The FIFA 11+ program is available on the website . The exercises need to be completed in a supervised environment to ensure they are performed correctly. For youth players, parents should also be involved to reinforce the importance of injury prevention for lifelong participation in sport and recreation.

For further information about the FIFA 11+ program or ongoing strategies to promote program implementation, please contact Rhona McGlasson at


Dr. Carolyn Emery¹, Cr. Carly Mckay¹, Dr. Alison Macpherson², Rhona McGlasson³


We acknowledge Alberta Innovates Health Solutions (Alberta Osteoarthritis Team, Alberta Program in Youth sport & Recreational Injury Prevention), Canadian Institutes of Health Research (CIHR Team in child & Youth Injury Prevention), Fédération Internationale de Football Association (FIFA), and international Olympic Committee Research Centres for the Protection of the Athlete for their support in the research leading to evidence in injury prevention in youth soccer. We also thank the soccer players, coaches and administrators for their shared vision in injury prevention in youth soccer and their participation in the research that will inform the standard of practice in injury prevention.


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(2) Emery CA, Tyreman H. Sport Participation, Sport Injury, Risk Factors and Sport Safety Practices in Calgary and area Junior High Schools. Paediatric and Child Health 2009 14(7) 439-444.

(3) Emery CA, Meeuwisse WH. A comparison of risk factors for injury in indoor and outdoor soccer. Am J Sport Med 2006; 34:1696-1642.

(4) Emery CA, Meeuwisse WH. Risk factors for injury in indoor compared with outdoor adolenscent soccer. Am J Sports Med 2006; 34:1636-1642.

(5) The effectiveness of a neuromuscular prevention strategy to reduce injuries in youth soccer: a cluster-randomised controlled trail. Br J Sports Med 2010; 44:555-562.

(6) Myklebust G, Holm I, Maehlum S, et al. Clinical, Functional, and Radiologic Outcome in Team Handball Players 6 to 11 Years After Anterior Cruciate Ligament Injury: A Follow-up Study. Am J Sports Med 2003; 31:981-989.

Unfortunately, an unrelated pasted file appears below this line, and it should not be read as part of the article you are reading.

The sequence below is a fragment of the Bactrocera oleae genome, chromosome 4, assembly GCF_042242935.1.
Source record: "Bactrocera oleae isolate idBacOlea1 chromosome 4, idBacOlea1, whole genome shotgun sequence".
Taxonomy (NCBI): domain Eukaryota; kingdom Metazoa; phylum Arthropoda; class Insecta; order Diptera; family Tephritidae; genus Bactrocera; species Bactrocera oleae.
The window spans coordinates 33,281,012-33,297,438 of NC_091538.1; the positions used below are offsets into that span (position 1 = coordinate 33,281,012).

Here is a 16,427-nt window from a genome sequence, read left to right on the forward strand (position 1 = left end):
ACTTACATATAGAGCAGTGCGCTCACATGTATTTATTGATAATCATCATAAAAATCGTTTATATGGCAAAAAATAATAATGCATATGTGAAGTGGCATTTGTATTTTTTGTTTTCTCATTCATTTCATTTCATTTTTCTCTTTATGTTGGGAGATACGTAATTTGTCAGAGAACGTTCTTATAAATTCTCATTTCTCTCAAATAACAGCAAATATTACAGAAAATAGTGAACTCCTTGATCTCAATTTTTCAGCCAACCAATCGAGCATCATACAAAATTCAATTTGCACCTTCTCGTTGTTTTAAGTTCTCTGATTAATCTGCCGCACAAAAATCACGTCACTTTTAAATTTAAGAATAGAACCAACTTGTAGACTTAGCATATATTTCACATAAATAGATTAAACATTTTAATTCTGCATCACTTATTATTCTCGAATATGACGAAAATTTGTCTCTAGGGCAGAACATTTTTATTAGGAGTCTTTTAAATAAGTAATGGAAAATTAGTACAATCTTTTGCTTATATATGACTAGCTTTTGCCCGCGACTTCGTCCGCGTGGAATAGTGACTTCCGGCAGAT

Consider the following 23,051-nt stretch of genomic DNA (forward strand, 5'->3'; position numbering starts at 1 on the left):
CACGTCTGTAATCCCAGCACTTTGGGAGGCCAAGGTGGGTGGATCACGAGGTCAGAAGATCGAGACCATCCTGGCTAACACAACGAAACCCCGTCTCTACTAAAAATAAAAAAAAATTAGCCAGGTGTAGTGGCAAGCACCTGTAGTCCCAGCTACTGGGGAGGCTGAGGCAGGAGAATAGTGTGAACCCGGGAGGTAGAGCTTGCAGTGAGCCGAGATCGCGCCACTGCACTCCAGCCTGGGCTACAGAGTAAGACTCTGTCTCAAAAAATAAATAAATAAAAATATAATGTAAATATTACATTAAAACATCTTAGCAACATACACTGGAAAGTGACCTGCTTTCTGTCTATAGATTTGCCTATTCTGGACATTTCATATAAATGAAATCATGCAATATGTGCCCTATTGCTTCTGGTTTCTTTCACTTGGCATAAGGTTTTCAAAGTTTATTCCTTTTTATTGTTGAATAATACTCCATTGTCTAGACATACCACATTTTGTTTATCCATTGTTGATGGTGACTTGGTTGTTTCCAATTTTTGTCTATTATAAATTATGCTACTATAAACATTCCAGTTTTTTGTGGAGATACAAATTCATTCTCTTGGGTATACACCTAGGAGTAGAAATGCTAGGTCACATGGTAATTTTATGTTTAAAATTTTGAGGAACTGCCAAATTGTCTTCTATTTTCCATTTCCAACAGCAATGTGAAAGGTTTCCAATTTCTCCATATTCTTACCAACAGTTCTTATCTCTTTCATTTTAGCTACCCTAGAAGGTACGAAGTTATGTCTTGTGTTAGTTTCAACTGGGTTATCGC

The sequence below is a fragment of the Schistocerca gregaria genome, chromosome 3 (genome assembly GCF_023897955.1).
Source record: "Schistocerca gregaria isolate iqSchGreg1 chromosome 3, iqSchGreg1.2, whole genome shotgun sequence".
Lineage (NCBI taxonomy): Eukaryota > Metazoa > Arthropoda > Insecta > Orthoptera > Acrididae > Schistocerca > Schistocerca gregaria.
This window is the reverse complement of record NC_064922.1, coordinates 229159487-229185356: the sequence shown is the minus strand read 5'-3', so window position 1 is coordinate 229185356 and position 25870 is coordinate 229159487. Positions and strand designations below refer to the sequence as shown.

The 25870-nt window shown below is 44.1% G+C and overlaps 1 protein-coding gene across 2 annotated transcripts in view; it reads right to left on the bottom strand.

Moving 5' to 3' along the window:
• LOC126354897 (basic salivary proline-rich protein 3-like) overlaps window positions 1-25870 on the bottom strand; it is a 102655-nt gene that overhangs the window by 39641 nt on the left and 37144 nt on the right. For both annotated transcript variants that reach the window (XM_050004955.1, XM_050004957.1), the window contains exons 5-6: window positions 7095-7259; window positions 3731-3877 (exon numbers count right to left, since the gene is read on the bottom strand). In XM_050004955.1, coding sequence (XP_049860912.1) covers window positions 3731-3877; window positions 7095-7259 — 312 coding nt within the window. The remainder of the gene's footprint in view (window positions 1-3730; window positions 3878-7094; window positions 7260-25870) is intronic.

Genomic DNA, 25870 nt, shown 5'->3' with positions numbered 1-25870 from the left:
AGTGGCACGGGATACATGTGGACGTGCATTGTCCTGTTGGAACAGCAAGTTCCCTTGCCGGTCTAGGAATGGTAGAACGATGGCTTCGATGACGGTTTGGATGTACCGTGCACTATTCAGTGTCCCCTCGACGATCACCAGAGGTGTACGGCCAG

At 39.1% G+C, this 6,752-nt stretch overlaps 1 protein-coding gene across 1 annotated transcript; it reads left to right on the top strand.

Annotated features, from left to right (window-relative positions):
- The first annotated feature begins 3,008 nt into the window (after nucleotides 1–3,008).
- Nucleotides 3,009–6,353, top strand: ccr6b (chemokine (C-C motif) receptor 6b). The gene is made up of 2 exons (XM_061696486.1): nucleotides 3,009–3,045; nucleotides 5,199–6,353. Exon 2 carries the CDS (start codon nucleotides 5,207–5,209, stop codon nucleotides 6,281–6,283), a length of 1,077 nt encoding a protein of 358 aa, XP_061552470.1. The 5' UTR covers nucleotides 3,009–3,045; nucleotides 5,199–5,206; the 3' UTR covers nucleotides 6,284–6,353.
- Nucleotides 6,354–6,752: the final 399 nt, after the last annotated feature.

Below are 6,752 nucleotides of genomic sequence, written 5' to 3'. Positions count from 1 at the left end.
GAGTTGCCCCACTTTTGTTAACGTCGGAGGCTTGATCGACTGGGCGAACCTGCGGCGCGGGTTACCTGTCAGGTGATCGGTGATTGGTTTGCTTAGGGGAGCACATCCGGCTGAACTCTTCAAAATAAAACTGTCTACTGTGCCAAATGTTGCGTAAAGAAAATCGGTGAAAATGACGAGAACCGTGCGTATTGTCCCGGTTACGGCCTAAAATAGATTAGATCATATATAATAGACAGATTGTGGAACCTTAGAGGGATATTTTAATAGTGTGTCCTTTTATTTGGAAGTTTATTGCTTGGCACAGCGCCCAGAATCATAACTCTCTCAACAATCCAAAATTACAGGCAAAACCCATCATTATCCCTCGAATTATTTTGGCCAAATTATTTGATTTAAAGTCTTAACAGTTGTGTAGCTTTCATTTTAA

(7) Øiestad BE, Holm I, Aune AK et al. Knee function and prevalence of knee osteoarthritis after anterior cruciate ligament reconstruction: a prospective study with 10 to 15years to follow-up. Am J Sports Med 2010; 38:2201-2210.

(8) Lohmander LS, Östenberg A, Englund M, et al. High prevalence of knee osteoarthritis, pain, and functional limitations in female soccer players twelve years after anterior cruciate ligament injury. Arthritis Rheum 2004; 50:3145-3152.

(9) Englund M, Ross EM, Lohmander LS. Impact of type of meniscal tear on radiographic and symptomatic knee osteoarthritis: a sixteen-year followup of meniscectomy with matched controls. Athritis Rheum 2003; 48:2178-2187.

(10) Soligard T, Nilstad A, Steffen K, et al. Compliance with a comprehensive warm-up programme to prevent injuries in youth football. Br J Sports Med 2010; 44:787-793.

(11) Steffen K, Meeuwisse WH, Romiti M, Kang J, Bizzini M, Dvorak J, Finch CF, Emery CA. High adherence to a neuromuscular injury prevention programme (FIFA 11+) improves functional balance and reduces injury risk in Canadian youth female football players: a cluster randomized trial. Br J Sports Med. 2013 Aug; 47(12):794-802

(12) Steffen K, Romiti R, C Finch, G Myklebust, R Bahr, J Dvorak, M Bizzini, Meeuwisse WH, Emery CA. The effect of different delivery methods of the 11+ programme on performance in Canadian female youth football players Br J Sport Med 20113:47(12); 794-802